Making Our List

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If you are around kids at all dur­ing the hol­i­days, you may be notic­ing their lists being made for Santa. This got us think­ing … what would an adult list for Santa look like? Since we hap­pen to work in the world of cus­tomer ser­vice, we thought, why not put together our own lit­tle list? We’ll call it the “ulti­mate list of cus­tomer ser­vice skills”; it’s a wish-list of sorts, for Santa, or whomever that mag­i­cal per­son is that can help make our hol­i­day dreams come true.

Our ulti­mate list of cus­tomer ser­vice skills includes some of the top skills used by some of the most renowned cus­tomer ser­vice com­pa­nies. If you can help your com­pany achieve all of the items on this list, you will indeed have won­der­ful cus­tomer expe­ri­ence await­ing your cus­tomers – dur­ing the hol­i­days, and beyond.



There are no shortcuts

In cus­tomer ser­vice, con­sis­tency is key. As L.L. Bean’s CEO, Chris McCormick says, “it’s the day-in, day-out, ongo­ing, never-ending, per­se­ver­ing, com­pas­sion­ate kind of activ­ity” that defines con­sis­tent cus­tomer ser­vice. Great cus­tomer ser­vice doesn’t nec­es­sar­ily need to be flashy – but it needs to be present, in every inter­ac­tion, every day, every week, and every month. Build­ing a world-class ser­vice cus­tomer ser­vice brand is a marathon, not a sprint, and it hap­pens by mak­ing sure your team is com­mit­ted to cus­tomer ser­vice at every touch­point. So first on our list, Santa? We’d like to add “con­sis­tency and no short­cuts” to our ulti­mate list of cus­tomer ser­vice skills. Thanks, L.L. Bean for lead­ing the way with this example.

Let employ­ees exer­cise good judgment

When you make a men­tal list of com­pa­nies leg­endary for their cus­tomer ser­vice, Nord­strom comes to mind, right? The depart­ment store has been con­sis­tently listed as one of the top cus­tomer ser­vice brands, and for good rea­son – their employ­ees are fre­quently cited as being exam­ples of fan­tas­tic cham­pi­ons for their shop­pers. What is it, exactly, that Nord­strom does to train their employ­ees? One of the main themes is they encour­age their employ­ees to “exer­cise good judg­ment.” In fact, this is the #1 qual­ity that Nord­strom looks for when hir­ing employ­ees. Nord­strom has an exten­sive guide­book for employ­ees, which stresses attention-to-details, but by far, the over­ar­ch­ing theme is Nordstrom’s faith in its employ­ees to use sound judg­ment when deal­ing with shoppers.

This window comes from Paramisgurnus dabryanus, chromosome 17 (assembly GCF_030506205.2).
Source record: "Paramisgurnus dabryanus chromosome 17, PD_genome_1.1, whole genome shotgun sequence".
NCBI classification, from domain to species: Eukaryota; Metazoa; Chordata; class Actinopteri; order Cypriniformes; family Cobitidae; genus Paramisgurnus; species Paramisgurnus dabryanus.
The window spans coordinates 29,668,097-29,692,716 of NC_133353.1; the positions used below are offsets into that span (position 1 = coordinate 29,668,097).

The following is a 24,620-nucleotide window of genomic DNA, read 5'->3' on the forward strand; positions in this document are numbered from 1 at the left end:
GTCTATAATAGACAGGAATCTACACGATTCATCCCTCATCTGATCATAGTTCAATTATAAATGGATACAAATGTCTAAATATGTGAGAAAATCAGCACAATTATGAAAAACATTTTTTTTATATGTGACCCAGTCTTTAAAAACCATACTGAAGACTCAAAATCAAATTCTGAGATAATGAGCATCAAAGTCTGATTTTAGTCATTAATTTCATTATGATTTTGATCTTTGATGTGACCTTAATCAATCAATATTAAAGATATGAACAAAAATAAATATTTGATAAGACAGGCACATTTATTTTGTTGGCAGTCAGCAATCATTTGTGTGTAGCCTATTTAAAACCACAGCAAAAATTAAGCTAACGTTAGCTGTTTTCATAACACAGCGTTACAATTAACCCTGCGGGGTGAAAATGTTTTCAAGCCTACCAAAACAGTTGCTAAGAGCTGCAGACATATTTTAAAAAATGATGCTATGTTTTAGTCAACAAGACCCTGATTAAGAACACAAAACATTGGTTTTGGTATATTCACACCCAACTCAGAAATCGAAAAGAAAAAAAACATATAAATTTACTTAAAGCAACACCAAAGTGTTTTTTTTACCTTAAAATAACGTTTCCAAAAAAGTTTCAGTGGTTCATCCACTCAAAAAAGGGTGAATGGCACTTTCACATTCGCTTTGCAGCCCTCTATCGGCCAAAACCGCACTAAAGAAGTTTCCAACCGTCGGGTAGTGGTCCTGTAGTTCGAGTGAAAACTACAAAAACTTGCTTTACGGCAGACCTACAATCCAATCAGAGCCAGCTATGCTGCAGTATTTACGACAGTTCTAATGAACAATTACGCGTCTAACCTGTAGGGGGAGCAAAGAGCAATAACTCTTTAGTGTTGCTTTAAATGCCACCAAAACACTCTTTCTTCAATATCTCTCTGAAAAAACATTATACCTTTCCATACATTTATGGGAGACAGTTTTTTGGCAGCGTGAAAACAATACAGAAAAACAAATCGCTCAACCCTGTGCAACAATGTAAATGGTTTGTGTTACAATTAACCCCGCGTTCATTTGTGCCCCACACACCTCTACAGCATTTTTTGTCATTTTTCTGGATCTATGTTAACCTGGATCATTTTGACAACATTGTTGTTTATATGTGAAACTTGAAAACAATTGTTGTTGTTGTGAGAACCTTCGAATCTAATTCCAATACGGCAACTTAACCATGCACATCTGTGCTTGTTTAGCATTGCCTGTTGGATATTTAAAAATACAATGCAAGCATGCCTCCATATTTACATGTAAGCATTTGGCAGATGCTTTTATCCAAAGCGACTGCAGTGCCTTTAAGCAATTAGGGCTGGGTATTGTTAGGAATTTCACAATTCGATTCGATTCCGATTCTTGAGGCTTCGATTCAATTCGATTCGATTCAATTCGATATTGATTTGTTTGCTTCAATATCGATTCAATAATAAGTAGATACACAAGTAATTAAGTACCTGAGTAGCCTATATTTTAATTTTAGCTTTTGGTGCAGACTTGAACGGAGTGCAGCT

Fast cus­tomer ser­vice isn’t nec­es­sar­ily good cus­tomer service

Okay. You knew it was com­ing. What list of cus­tomer ser­vice skills would be com­plete with­out men­tion­ing Zap­pos? Like Nord­stroms, Zap­pos is known for cus­tomer ser­vice (in fact, this asso­ci­a­tion is often higher for peo­ple than “shoes”). One of Zap­pos’ hall­mark cus­tomer ser­vice train­ing par­a­digms is to not rush cus­tomer ser­vice. Zap­pos threw out the whole notion of fast ticket times and devel­oped its own sys­tem, called the “Hap­pi­ness Expe­ri­ence Form,” which is based on mak­ing an emo­tional con­nec­tion with a cus­tomer, rather than solv­ing the prob­lem as quickly as pos­si­ble and mov­ing on to the next cus­tomer call. Zap­pos’ sys­tem helped them reach a 5% increase on its Net Pro­moter Score, and it’s a big part of the rea­son that 70 – 75% of pur­chases come from return­ing customers.



Learn the art of “if/then” cus­tomer service

Our final item on our ulti­mate list of cus­tomer ser­vice skills is cour­tesy of Ritz-Carlton. At the Ritz, the man­age­ment under­stands that mis­takes are inevitable, and that there will be times when cus­tomers are left wait­ing or become upset. To lessen cus­tomer frus­tra­tions, Ritz-Carlton stresses “if/then” plan­ning, which they call imple­men­ta­tion inten­tions. For exam­ple, if a customer’s food order is delayed in the kitchen, the wait staff can choose to re-focus the customer’s impa­tience by bring­ing out a com­pli­men­tary appe­tizer. “If” the food is delayed, “then” alle­vi­ate cus­tomer frus­tra­tion by offer­ing a free snack to hold them over. The tac­tic also works well to help the hotel chain go the extra mile to please cus­tomers. For exam­ple, “if” a cus­tomer has a really early morn­ing check out, “then” offer to bring up com­pli­men­tary cof­fee before the guest departs.

The Ritz-Carlton’s phi­los­o­phy that cus­tomer ser­vice should be proac­tive, based on chang­ing cir­cum­stances, mis­takes, acci­dents, and cus­tomer needs, has helped set them apart from other lux­ury hotel chains.



And one more thing for your ulti­mate list of cus­tomer ser­vice skills …

The one thing we didn’t men­tion on our ulti­mate list of cus­tomer ser­vice skills? Train­ing! Make sure you invest in the proper cus­tomer ser­vice train­ing for your employ­ees – after all, a list is great, but with­out the tools to imple­ment the train­ing, you likely won’t see the desired skills come to fruition.

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